What is ‘Mass-Balance’ traceability? It seems like a way of allowing industry to avoid taking real action, and even misleading consumers.
For those unfamiliar with the notion of Mass Balance, an easy way to visualize the concept is your bank account. Imagine you sell your used car for €2000 in cash. You take the cash to the bank. The bank verifies the amount of your deposit and they use their systems to ensure your account is credited. When you return to the bank to withdraw cash they do not give you back the same bills that you deposited, but their systems ensure that the ‘mass received in equals the mass they can pay out’, and your personal account remains in balance.
In our context, Mass-Balance is a way of encouraging supply chain users of Better Cotton to buy and use more of it in a very cost efficient manner, as it does not require (costly) physical segregation of the Better Cotton fibre along the supply chain. In a nut shell, our system records in a secure manner how much ‘Better Cotton’ is purchased by any user in the supply chain. This actual cotton can then be mixed with or substituted for conventional cotton to satisfy contracts. However, the supply chain actor can only claim to sell the amount of Better Cotton that has been purchased from the previous step in the chain. In other words, the ‘mass’ sold cannot exceed the ‘mass’ purchased. The ‘mass balance’ is assured via centrally controlled transaction monitoring on the Better Cotton Traceability System. Moreover, we have very clear rules that define the extent to which this substitution is allowed and help supply chain actors make credible claims about the Better Cotton they use. These are called our Chain of Custody Guidelines.
In this current expansion phase for Better Cotton, it is important to recognise the complexity of the textile supply chain, and allow flexibility that facilitates rapid uptake of Better Cotton (rather than requiring physical segregation and tracking every bale of Better Cotton throughout the entire chain).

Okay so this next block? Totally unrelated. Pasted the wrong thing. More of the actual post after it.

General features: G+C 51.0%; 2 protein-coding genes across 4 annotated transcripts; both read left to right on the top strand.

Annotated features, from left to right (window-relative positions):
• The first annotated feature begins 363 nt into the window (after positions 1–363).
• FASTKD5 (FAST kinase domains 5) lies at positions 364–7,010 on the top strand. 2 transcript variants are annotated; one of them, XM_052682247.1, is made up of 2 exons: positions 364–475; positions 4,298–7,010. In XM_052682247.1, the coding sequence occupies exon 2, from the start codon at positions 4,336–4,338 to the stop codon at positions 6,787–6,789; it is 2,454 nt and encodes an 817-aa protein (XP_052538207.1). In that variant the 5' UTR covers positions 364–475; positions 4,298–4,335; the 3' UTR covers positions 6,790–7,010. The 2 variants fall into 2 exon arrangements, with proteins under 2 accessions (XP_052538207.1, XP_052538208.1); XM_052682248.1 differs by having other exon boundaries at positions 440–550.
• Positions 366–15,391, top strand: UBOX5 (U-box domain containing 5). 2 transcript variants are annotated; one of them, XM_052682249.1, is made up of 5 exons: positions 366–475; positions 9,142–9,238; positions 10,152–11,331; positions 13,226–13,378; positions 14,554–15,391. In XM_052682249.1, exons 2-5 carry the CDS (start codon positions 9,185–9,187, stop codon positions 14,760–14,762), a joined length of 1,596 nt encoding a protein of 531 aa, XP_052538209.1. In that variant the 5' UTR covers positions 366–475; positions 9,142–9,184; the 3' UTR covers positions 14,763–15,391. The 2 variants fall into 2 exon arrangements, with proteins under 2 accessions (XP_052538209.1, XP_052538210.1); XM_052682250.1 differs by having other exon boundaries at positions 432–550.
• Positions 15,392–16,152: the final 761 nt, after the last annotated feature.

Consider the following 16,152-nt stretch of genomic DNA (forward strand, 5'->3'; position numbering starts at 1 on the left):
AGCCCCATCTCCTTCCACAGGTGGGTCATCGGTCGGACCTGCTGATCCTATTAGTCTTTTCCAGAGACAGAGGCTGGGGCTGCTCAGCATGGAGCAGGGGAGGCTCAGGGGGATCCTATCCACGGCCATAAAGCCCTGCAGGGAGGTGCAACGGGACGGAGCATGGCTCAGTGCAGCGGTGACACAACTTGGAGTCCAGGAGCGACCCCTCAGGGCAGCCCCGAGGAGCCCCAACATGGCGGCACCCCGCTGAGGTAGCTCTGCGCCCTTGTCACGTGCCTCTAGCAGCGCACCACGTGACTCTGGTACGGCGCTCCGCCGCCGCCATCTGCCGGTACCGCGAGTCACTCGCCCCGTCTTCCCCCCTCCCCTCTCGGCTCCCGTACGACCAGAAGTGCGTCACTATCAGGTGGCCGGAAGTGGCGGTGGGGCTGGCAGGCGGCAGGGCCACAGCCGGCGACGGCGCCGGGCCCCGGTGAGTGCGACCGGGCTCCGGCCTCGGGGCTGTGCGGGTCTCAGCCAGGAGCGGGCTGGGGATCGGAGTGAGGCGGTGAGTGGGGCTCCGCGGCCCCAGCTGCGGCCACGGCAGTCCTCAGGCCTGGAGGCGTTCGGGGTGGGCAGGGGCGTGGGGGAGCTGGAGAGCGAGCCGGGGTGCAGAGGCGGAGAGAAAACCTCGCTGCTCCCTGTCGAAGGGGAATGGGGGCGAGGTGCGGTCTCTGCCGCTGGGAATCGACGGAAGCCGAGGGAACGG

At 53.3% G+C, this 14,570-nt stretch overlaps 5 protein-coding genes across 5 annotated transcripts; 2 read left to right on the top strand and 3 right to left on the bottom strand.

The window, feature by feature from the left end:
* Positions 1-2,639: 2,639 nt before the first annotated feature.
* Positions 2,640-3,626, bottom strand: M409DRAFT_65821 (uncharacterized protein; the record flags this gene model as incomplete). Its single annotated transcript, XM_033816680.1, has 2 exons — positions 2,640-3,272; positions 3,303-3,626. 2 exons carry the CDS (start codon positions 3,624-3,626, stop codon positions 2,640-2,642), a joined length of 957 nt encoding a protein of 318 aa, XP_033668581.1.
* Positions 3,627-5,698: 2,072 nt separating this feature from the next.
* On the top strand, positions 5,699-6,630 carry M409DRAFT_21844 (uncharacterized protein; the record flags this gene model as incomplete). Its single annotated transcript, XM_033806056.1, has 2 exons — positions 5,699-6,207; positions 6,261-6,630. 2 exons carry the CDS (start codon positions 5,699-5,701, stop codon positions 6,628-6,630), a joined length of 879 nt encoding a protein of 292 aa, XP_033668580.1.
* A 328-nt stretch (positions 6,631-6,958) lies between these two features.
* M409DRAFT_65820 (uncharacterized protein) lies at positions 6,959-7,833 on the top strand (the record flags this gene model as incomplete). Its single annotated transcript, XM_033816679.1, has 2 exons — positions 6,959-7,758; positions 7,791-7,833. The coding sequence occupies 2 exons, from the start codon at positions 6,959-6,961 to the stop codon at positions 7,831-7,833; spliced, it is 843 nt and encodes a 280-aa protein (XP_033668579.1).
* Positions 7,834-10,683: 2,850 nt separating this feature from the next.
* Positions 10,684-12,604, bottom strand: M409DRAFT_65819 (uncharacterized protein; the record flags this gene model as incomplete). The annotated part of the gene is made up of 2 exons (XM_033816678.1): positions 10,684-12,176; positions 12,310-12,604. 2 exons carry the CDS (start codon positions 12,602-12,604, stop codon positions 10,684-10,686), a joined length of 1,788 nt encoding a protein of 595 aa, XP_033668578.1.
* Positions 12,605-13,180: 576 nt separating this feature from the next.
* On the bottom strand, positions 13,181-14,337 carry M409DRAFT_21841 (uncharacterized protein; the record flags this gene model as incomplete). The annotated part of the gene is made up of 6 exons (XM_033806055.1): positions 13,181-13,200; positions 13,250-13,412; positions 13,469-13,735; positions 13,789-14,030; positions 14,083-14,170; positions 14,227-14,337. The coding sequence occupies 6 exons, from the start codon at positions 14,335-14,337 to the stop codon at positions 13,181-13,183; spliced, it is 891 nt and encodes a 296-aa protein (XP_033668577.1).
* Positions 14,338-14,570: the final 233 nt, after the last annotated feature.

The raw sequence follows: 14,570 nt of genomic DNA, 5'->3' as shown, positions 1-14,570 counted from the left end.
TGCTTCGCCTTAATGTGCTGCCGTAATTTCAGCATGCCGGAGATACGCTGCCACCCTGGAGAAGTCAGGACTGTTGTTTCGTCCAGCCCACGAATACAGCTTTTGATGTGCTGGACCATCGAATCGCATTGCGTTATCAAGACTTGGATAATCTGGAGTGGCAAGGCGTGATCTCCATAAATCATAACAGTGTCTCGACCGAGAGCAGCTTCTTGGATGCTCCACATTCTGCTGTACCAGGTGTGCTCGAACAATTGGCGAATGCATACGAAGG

There are no legal norms governing communication ‘claims’ linked to mass-balance. However, there are well-established processes recommended by ISEAL, an international body that publishes codes of good practice to ensure consumers are not confused or misled by these claims. BCI adheres to these recommended communication practices in their entirety. Since we can’t say with certainty (using mass-balance) that Better Cotton yarn is physically in a specific end product, we don’t allow our Brand Members to state so either. We can say with certainty, however, that a known mass of Better Cotton entered and exited the supply chain, and that farmers and planet have benefited from its production. To reflect this, we only allow our Members to use our logo on an end product with a claim that demonstrates their support and commitment to BCI. We do not allow labeling that suggests the content of Better Cotton in the product.
Though it is important for us as consumers to know where our cotton comes from, it is even more important to know that farmers, the environment and the industry as a whole benefited from its cultivation at scale – a claim we can make without (costly) physical traceability thanks to Mass Balance traceability.